So the girls homework this week included instruction to use her spelling words in either a short story or a series of sentences. As always she is a girl after my own heart and she wanted to do the least amount of work possible while still technically completing the task as instructed.
After puzzling a while at the table she brings over her rough sheet so I could read what she had done and talk about any corrections before she wrote it out in her homework book. So far so boring typical homework stuff, I will take the boring over the girls annual hissy fit that occurs with the second homework assignment of the school year without fail. It is a spectacular, awe-inspiring and down right terrifying display of tantrum meets amateur dramatics, meets a window to her teenaged future. The sheer amount of noise, snot and tears created risk an ASBO, scrambling the village flood action group and a visit from the Ghostbusters ectoplasm recovery team. The single worst part is when I go to speak to her teacher to explain both why the homework is late and a mess of pulped paper only for the teacher (and we are talking about every single different poor soul who has ever taught my girl) looks at me like I am suffering from delusions. ‘We never see anything like that in class, she is such a hard worker and tries so hard!’ they exclaim while I locate my grip and try to clasp the last tendrils of any sanity as it drifts further out of my reach, both activities being about as successful an endeavour as the girls homework was to complete. Anyway, I digress. Back to the point. I was today presented with this:
I walked next the fence every morning with my Mum. I was certain to cycle over a huge sentence and I had an accident.
Just so, so many questions arising from so few words. Let me just try to work this one out, so while walking you knew with certainty that a bicycle would materialise beneath you along with the lesser seen wild sentence making an appearance. I bet you had an accident kiddo, I bet you did.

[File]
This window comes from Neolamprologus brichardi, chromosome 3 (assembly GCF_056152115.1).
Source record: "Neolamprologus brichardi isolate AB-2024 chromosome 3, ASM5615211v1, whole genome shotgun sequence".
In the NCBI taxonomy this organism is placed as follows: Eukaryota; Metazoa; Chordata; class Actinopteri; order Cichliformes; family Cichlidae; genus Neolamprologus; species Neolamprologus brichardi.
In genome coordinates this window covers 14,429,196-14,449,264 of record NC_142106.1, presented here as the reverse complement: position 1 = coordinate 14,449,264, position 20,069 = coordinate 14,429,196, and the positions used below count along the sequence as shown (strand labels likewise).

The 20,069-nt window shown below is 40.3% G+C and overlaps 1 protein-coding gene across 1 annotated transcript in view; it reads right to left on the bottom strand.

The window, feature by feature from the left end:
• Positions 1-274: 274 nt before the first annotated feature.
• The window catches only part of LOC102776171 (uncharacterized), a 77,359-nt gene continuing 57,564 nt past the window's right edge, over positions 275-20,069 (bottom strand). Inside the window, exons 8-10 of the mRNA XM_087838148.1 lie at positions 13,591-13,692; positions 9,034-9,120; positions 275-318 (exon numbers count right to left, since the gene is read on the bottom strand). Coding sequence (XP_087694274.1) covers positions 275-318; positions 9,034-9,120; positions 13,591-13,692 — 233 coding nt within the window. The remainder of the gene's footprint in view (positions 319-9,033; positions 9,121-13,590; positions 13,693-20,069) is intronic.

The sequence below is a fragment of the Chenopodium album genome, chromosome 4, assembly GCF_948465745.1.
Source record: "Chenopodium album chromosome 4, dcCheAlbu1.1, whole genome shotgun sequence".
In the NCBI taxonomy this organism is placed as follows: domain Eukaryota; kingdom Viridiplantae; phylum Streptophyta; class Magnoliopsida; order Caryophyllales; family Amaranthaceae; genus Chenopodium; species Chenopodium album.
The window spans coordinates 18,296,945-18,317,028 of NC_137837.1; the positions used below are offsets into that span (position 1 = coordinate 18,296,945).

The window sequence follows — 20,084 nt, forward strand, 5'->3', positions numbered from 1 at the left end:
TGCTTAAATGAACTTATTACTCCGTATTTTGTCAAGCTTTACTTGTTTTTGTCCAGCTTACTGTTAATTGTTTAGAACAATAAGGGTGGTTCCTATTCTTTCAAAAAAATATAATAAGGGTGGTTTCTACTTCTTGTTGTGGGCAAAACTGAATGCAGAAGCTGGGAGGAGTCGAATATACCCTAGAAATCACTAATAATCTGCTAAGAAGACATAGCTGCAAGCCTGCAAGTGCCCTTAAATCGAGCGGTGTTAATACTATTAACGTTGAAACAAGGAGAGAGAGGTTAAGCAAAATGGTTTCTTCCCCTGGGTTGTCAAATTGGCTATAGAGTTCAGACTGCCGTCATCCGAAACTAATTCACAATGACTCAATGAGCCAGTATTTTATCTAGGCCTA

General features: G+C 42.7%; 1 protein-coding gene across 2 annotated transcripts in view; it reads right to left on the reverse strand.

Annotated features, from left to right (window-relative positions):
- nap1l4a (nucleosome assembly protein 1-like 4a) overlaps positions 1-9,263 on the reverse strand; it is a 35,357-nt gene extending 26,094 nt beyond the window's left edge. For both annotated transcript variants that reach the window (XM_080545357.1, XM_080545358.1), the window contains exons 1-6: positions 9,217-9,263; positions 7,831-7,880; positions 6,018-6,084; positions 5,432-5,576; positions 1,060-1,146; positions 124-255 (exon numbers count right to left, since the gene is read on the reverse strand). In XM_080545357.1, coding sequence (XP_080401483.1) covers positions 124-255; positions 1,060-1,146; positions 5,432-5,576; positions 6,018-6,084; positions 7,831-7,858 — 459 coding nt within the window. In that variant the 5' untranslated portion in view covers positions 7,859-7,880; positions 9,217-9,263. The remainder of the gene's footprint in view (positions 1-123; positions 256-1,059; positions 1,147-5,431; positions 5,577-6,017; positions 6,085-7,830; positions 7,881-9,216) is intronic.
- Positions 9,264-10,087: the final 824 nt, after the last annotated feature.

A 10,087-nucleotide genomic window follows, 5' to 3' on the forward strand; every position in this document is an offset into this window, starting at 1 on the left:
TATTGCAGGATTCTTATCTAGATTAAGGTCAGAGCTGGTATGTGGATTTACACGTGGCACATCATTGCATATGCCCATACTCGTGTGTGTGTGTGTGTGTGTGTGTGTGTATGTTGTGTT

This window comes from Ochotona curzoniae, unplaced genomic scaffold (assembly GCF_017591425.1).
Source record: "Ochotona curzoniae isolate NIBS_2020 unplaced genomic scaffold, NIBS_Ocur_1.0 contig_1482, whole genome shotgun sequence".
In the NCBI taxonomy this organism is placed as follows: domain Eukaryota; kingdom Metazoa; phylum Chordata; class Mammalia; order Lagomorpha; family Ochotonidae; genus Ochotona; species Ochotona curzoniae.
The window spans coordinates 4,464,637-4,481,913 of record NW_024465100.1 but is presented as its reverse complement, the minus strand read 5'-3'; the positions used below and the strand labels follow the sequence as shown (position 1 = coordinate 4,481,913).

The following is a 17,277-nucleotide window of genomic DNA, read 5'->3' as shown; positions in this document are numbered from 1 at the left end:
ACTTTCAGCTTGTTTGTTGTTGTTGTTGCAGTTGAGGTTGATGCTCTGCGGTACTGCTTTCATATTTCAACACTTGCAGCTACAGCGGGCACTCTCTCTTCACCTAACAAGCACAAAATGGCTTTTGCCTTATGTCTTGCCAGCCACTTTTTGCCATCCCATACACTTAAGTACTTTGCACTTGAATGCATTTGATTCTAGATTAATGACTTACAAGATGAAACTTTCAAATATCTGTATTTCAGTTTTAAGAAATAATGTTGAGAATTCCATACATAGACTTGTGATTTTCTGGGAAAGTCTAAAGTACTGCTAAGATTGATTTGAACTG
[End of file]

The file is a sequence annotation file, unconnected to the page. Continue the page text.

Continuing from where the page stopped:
While trying to breathe through my laughter and wiping away tears at the picture she had painted, a wonderfully wacky image of sentient words forming together ready to grab onto that bike that was phasing in and out of existence I tried to have the girl explain her thinking on this one. The huge sentence was her somewhat confusing descriptor for words painted on roads like ‘STOP’ and ‘GIVE WAY’ she was however completely unable to explain why she was certain to cycle over it but I think, and this is unconfirmed, but I think she was thinking about failing to give way being the reason for her accident rather than a savage word attack.
Through my tears I suggested she might want to look at it again and be honest with herself in regards to it making any sense whatsoever outside the dreams of a person known for their fondness for licking toads while eating all the mushrooms in the kingdom.
She asked it there was a prize for making Mummy cry laughing. There was. She was hoping for chocolate but was less impressed by being squished in a bear hug by her mother and being told to go and have another go. The final entry to her homework book was lacking in wild sentences but gained more in sense and grammar.
On the other side of the table was the boy. My very sweet boy who view and understanding of the world is very different from most people and he struggles greatly with his additional needs to express himself. He was writing an acrostic poem reflecting on remembrance day for his homework. With surprisingly little help or prompting from me he wrote something that I found quite beautiful.
Poppies grow all around
On the battleground
People died in the wars
Please remember the soldiers
Young and old
On that note I leave it there with me proud and full of love and joy for both boy and girl.
Just take care dear reader when riding your magic bike there are wild and huge sentences just waiting to trip you up when you least expect it.